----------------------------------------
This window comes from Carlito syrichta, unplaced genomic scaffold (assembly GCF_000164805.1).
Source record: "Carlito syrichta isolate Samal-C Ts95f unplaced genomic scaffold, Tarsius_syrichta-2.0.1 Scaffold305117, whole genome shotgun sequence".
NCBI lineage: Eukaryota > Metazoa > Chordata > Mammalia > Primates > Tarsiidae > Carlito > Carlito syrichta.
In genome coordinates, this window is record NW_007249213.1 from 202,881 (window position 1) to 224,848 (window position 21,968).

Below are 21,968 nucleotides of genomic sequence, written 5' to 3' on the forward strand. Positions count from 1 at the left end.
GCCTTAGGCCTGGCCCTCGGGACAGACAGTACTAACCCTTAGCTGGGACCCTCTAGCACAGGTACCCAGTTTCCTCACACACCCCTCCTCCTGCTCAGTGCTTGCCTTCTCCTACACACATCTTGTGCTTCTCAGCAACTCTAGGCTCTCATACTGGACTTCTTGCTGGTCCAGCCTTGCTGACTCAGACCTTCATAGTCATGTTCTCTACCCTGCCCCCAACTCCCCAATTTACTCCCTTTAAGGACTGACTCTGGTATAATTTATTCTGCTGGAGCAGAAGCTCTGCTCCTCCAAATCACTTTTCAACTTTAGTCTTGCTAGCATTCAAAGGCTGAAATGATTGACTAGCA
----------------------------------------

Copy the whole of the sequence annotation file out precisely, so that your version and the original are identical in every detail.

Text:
This window comes from Carlito syrichta, unplaced genomic scaffold (assembly GCF_000164805.1).
Source record: "Carlito syrichta isolate Samal-C Ts95f unplaced genomic scaffold, Tarsius_syrichta-2.0.1 Scaffold305117, whole genome shotgun sequence".
NCBI lineage: Eukaryota > Metazoa > Chordata > Mammalia > Primates > Tarsiidae > Carlito > Carlito syrichta.
In genome coordinates, this window is record NW_007249213.1 from 202,881 (window position 1) to 224,848 (window position 21,968).

Below are 21,968 nucleotides of genomic sequence, written 5' to 3' on the forward strand. Positions count from 1 at the left end.
GCCTTAGGCCTGGCCCTCGGGACAGACAGTACTAACCCTTAGCTGGGACCCTCTAGCACAGGTACCCAGTTTCCTCACACACCCCTCCTCCTGCTCAGTGCTTGCCTTCTCCTACACACATCTTGTGCTTCTCAGCAACTCTAGGCTCTCATACTGGACTTCTTGCTGGTCCAGCCTTGCTGACTCAGACCTTCATAGTCATGTTCTCTACCCTGCCCCCAACTCCCCAATTTACTCCCTTTAAGGACTGACTCTGGTATAATTTATTCTGCTGGAGCAGAAGCTCTGCTCCTCCAAATCACTTTTCAACTTTAGTCTTGCTAGCATTCAAAGGCTGAAATGATTGACTAGCA